For me as a player, watching the pros through the screen playing at such an incredible level was my biggest motivation to strive for perfection on all the aspects of my game.
I used to ask a lot of technical questions as a young player, questions like how should the racket path be exactly and what’s the racket face angle at the contact point.
At the time, my coach was telling me i was asking too many questions and i better be hitting the ball.
However, i didn’t stop there and went on downloading and watching close footages of pro players at practice sessions and matches, so i found my answers there.
I started to imitate my favorite players technique and it was too easy seeing that the image of the stroke mechanics from head to toe was already engraved in my memory after countless hours of just watching, and maybe shadowing the strokes with the tv remote.
I learned many styles of play thanks to my imagery.
For example, if i played against a hitter with a heavy topspin serve, i could visualize how Nadal would hit that return to the opponent’s weak shot with heavy topspin from 3 meters behind the baseline position, then i would do it just like i imagined it, if i was going to hit a short cross court backhand, i would think of Nalbandian, for the run around forehand shot, i would do it like Federer does it.
New players then came along, i imitated them as well, i tried all sorts of techniques, analysed what was working and was not, and chose what was best for my game.
So that’s why i give most of the credit for my knowledge today as a coach to the great Sensei i had that goes by the name of « Visualization ».
So Visualization is a phenomenal thought steerer, that’s why Tennis players need to practice it as a major mental tool that is easy to transfer to the on-court game because all it takes is the passion and willingness to do it. Here are the methods to positive visualization that will help you better see your match outcomes.
Visualization for the competition:
1/ How to use Visualization Before a Match :
The most effective way to visualize is when the player imagines how he plays the final or in front of a large crowd. Several times, players get nervous before or at the beginning of an important game because he is not acclimatized to the tension around him.
If they visualize these tough situations before, they would expect them and be ready for them when they occur.
The negative visualization happens when they think about the bad outcomes of their game. They basically visualize defeat then that feeling in the present will more likely feel the same in the future, and that will cost them a self destructive energy and state of thinking unless they decide to overturn that process and program their expectations for victory instead.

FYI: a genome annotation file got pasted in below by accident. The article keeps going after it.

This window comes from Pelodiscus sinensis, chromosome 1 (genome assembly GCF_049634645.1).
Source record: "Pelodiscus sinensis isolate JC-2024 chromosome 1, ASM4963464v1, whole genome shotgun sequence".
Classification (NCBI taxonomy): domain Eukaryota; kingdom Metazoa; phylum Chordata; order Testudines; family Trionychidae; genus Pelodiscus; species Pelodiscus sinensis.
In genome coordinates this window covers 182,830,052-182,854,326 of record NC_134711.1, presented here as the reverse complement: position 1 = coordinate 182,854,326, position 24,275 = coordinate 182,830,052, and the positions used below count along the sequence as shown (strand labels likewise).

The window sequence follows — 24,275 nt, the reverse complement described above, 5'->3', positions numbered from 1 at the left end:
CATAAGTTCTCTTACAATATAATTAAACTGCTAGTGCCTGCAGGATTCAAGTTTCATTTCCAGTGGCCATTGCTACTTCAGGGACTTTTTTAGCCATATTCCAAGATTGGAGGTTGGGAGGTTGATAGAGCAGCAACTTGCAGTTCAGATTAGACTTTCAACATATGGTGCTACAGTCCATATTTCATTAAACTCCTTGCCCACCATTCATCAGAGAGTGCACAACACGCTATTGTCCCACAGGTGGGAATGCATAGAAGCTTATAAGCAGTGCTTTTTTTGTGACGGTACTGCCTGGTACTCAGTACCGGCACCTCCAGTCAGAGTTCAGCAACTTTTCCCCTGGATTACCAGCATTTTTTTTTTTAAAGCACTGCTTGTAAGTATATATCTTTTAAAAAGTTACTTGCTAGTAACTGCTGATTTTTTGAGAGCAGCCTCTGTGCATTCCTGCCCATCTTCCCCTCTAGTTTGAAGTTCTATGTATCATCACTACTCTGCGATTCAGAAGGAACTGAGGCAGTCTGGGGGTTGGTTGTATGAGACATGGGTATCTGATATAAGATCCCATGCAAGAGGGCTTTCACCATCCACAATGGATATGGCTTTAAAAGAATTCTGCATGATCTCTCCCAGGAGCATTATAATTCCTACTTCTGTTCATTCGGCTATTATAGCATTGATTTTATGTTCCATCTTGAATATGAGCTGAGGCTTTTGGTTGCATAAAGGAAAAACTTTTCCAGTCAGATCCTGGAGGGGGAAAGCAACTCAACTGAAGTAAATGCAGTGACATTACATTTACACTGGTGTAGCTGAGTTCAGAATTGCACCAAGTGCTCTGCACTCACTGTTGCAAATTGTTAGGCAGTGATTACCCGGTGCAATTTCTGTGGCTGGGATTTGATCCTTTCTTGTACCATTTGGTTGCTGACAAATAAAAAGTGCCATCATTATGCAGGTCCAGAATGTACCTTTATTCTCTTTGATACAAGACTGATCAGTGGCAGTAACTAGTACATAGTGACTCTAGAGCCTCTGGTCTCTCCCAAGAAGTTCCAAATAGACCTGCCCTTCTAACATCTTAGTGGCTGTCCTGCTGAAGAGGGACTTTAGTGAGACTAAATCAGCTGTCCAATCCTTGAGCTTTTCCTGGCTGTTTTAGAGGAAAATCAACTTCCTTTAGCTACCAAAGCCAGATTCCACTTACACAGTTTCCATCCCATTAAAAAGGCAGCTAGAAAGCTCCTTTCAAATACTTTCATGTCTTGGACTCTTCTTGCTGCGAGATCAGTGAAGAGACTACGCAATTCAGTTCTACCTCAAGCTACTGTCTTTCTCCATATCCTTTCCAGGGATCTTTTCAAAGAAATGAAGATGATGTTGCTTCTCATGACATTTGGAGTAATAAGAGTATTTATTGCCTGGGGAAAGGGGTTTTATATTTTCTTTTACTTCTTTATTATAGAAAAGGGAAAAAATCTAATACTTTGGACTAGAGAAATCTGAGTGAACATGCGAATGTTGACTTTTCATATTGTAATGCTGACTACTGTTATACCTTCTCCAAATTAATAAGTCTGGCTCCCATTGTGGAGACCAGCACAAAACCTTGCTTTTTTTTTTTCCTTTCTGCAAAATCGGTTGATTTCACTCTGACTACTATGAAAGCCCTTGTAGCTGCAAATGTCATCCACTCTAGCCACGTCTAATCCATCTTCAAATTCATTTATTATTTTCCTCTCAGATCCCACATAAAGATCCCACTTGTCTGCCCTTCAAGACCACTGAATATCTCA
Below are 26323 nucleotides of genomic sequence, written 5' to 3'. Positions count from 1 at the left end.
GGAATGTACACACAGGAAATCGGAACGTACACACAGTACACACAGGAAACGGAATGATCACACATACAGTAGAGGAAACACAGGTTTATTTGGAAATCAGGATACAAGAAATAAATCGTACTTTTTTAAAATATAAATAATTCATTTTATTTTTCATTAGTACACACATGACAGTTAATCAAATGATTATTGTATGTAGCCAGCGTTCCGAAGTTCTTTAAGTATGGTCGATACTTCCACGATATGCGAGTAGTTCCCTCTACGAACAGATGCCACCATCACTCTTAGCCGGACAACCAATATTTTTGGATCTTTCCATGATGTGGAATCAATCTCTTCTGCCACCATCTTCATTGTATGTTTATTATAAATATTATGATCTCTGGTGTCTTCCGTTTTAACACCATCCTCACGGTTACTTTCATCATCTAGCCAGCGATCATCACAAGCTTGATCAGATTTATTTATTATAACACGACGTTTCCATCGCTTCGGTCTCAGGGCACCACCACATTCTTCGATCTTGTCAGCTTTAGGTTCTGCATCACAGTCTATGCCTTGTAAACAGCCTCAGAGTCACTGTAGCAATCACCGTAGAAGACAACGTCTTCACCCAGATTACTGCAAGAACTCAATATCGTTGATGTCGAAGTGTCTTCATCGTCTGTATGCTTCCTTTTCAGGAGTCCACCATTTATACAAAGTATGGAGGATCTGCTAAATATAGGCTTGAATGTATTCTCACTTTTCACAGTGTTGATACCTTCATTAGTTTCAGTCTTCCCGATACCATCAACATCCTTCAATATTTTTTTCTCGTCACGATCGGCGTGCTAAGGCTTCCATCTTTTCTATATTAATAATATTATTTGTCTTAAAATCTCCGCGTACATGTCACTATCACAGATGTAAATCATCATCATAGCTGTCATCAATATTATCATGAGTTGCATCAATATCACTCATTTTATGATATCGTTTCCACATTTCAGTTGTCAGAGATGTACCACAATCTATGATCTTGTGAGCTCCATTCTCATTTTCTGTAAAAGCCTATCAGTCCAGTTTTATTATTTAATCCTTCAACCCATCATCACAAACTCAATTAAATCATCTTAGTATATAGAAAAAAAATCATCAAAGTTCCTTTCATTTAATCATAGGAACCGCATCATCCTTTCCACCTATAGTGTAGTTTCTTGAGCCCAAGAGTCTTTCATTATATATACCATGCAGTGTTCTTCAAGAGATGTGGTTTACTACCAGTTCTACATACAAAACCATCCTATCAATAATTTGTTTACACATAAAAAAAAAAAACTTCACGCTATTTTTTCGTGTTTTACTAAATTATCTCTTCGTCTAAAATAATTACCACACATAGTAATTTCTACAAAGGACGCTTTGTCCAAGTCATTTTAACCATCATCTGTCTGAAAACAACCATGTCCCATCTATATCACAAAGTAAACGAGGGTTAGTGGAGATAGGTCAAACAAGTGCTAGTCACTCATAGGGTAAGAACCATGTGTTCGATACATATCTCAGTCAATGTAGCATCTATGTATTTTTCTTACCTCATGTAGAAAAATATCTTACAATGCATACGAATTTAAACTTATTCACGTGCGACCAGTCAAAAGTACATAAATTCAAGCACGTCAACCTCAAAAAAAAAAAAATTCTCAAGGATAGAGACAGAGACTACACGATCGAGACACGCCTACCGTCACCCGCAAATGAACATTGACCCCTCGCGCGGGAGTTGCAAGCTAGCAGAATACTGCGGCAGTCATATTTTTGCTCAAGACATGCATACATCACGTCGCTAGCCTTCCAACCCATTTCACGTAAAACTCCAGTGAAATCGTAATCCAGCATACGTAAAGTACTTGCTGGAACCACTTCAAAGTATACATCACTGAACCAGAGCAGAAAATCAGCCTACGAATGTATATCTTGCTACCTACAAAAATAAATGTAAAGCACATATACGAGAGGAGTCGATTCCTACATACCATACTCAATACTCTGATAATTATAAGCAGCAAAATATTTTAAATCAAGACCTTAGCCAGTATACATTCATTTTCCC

On another hand, the coach can take advantage of the visualization quality to set his player right on a tactical level.
In a first step, the coach defines in consultation with his player a precise game plan considering the strengths and weaknesses of his player and his opponent. Then he asks his player to imagine that he is on the court watching his anticipation in his own game. So when the player elaborates his strategy prior to the game, he can visualize how he hits certain combinations of shots. He can visualize his accurate balls and all other parts of his game. Later when it gets real in the middle of the match, he will react and decide much faster because he will already have pre-programmed decisions and schemes.
Visualization is a terrific tool to mentally prepare for different match scenarios. To begin, the player can visualize a dream scenario where everything goes well. His tactical plan works wonders.
The game takes place in ease, everything is connected with ease and fluidity. In this first type of scenario, the player sees himself as the winner. He thus placed himself in a state of confidence to approach the game.
Then, the player imagines a second scenario: the disaster scenario. Everything goes wrong. It has no sensation. His game is completely out of control. The tactical plan he had planned proved totally ineffective. The public and the referees are against him. To top it off, his opponent plays an incredible tennis. Faced with this accumulation of obstacles, the player visualizes himself serene, master of his emotions, combative in the face of adversity and determined to play point by point until the end of the match. In this second scenario, the player can imagine having lost 6-0, 6-0 after fighting to the end. He accepts the idea of defeat.
2/ How to use Visualization During a Match :
Visualization has also an effective use immediately after you commit an error. As soon as you miss, you turn away by seeing in your mind how the ball did not reach the intended target. Look exactly – at what point on the net, where on the court, how fast and with how much spin you have played.
This has a double effect – it takes you away from your negative thinking and it also adapts your body to the next similar situation when you will have to correct the similar shot.
You can use the “viewer” perspective as it allows you to envisage the match with the distance and lucidity and make you willing to refine your tactical choices. The player can also place himself mentally in his opponent’s place. He “becomes” his opponent and imagines himself playing against himself, which allows him to anticipate the possible tactical choices of his opponent.
You’ll be able to use the same type of mental imagery on your chair at the change over to find tactical solutions.
3/ How to use Visualization After a Match :
One last very important use of the visualization is carried out after a match. The lack of this type of imagery explains why a player remakes the same mistakes in his next match. Thus, you must relive your game in a quiet place and note what happened down on a paper, everything that has worked for you and against you technically, physically, mentally and tactically.